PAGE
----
Poll: is betting on a yes/no market after the outcome is known bad?
9%
chance
Jun 25
M$465 bet
Do you think it's bad to bet (or allow betting) on a market after the outcome is known? For this question, please consider only binary (yes/no) markets. Vote by commenting with YES, NO, or a percentage at the start of your comment. (YES = 100%, NO = 0%, you can also choose any percentage in between if you think it's e.g. 30% bad.) The market resolves to the average of valid votes in the poll as of 1 day after market close. There are multiple perspectives you could consider, including the traders, author, liquidity providers, and readers. Different people may prioritize different things, so I'm asking whether you think it's bad overall. A little context for those not familiar with the market math: for binary (yes/no) markets, buying when the outcome is known lets you take some additional profits, which comes from the liquidity providers. But it does not affect any previous traders already holding shares, since if you make a trade and hold until resolution, any later trades do not affect your profits/losses. See related market with some discussion by Austin: https://manifold.markets/Austin/will-manifolds-fixedpayout-markets You can update your vote by commenting again; only your last response will be counted.
Predictor
Predictor is betting NO at 9%
NO
0
Predictor
Predictor bought M$10 of NO
NO
0
jack
Jack is betting NO at 9%
I also have another poll question: is your opinion any different about whether it's bad for the author to bet on their market just before resolving it? (Again, for fixed-payout yes/no markets only.) If there's sufficient interest in this I may make another market for it.
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jack
Jack is betting NO at 9%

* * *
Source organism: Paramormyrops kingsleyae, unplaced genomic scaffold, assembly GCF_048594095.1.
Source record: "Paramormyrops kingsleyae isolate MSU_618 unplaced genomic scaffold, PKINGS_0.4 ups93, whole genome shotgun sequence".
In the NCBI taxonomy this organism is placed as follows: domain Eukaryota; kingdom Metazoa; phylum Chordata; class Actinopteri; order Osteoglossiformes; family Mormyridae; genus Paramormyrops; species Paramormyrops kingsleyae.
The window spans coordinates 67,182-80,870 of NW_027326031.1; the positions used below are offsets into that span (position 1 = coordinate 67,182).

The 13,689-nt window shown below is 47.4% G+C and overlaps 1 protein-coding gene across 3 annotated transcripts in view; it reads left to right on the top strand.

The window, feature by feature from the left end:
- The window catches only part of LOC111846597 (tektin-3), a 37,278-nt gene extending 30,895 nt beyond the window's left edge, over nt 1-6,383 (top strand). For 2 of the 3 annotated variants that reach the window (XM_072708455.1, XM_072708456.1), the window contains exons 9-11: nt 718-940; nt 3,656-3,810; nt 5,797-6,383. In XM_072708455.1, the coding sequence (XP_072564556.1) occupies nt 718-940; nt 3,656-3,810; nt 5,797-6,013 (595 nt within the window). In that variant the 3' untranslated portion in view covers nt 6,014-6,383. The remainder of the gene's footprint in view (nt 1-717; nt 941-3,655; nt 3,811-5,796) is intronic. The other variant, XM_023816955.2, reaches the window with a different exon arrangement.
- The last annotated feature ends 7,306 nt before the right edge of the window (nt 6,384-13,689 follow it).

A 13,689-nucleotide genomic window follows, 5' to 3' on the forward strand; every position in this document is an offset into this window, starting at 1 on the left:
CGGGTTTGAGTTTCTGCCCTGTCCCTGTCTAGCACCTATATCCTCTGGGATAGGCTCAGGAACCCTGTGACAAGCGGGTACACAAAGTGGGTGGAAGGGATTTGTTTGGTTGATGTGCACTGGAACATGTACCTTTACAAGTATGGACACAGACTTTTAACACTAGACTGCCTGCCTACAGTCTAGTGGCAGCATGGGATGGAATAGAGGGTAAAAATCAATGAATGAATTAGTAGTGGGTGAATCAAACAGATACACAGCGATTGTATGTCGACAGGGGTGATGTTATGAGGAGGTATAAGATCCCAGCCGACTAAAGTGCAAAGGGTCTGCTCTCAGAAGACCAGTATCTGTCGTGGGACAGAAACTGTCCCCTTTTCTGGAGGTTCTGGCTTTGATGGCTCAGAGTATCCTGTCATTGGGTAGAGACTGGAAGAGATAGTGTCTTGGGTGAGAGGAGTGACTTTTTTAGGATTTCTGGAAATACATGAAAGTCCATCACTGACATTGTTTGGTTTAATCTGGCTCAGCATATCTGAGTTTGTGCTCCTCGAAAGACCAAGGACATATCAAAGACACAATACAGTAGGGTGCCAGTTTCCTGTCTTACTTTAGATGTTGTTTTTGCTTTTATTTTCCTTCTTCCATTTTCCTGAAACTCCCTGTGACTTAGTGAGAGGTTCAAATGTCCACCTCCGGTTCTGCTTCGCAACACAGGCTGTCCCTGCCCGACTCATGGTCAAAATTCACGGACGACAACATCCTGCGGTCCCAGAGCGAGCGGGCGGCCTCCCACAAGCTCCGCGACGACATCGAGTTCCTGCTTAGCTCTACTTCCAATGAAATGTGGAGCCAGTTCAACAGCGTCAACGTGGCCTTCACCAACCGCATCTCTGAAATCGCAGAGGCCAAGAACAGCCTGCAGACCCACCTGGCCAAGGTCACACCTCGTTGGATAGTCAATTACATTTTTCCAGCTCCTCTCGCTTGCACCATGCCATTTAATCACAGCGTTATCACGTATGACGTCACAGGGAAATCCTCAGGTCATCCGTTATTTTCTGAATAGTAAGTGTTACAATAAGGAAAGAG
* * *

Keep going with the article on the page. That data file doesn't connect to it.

NO (mostly) Good: I think it's useful for the market to quickly aggregate the information about fact that the outcome has become known, as the author might not be around to resolve it right away. Betting rewards those who see the news and update the market to reflect it the fastest. And sometimes, it's hard to tell when the market should resolve, and the fact that you can earn a profit by figuring it out is good. And as I mentioned, it's not harmful to other traders in fixed-payout (CFMM) markets. Bad: It incentivizes people to keep information they have about the resolution private in order to take more profits. Example: https://manifold.markets/Phi/the-prime-factors-of-n-are-both-2-m. Multiple traders (including myself) factored the number, but we did not reveal this information for several days because the market incentivizes us not to! It's not clear how you could adjust the market mechanism to avoid this issue though. This is a general issue with prediction markets - you're incentivized to keep private information private to make more profits, which is counter to the goal of most efficiently aggregating information. Also, it provides large profit incentives for traders to spend more time on closely following events that are about to resolve (e.g. will stock X close above Y today, will X win the game, etc). And I think this is not a very useful use of the human capital on prediction markets, although it can be fun and engaging. And it's bad for the liquidity providers. If the outcome will be known at a specific time, they can withdraw liquidity in advance, but that doesn't work for many markets e.g. "when will event X happen". Liquidity providers selling YES basically will always lose whatever chunk of M$ they committed if event X happens and traders buy YES before they can withdraw the liquidity - which means LPs would be very conservative about selling YES shares, which means worse liquidity for traders. One possible option is to have a mechanism that retroactively closes the market just before event X happened, and N/A-s all trades after that point. (Metaculus has a mechanism like this.)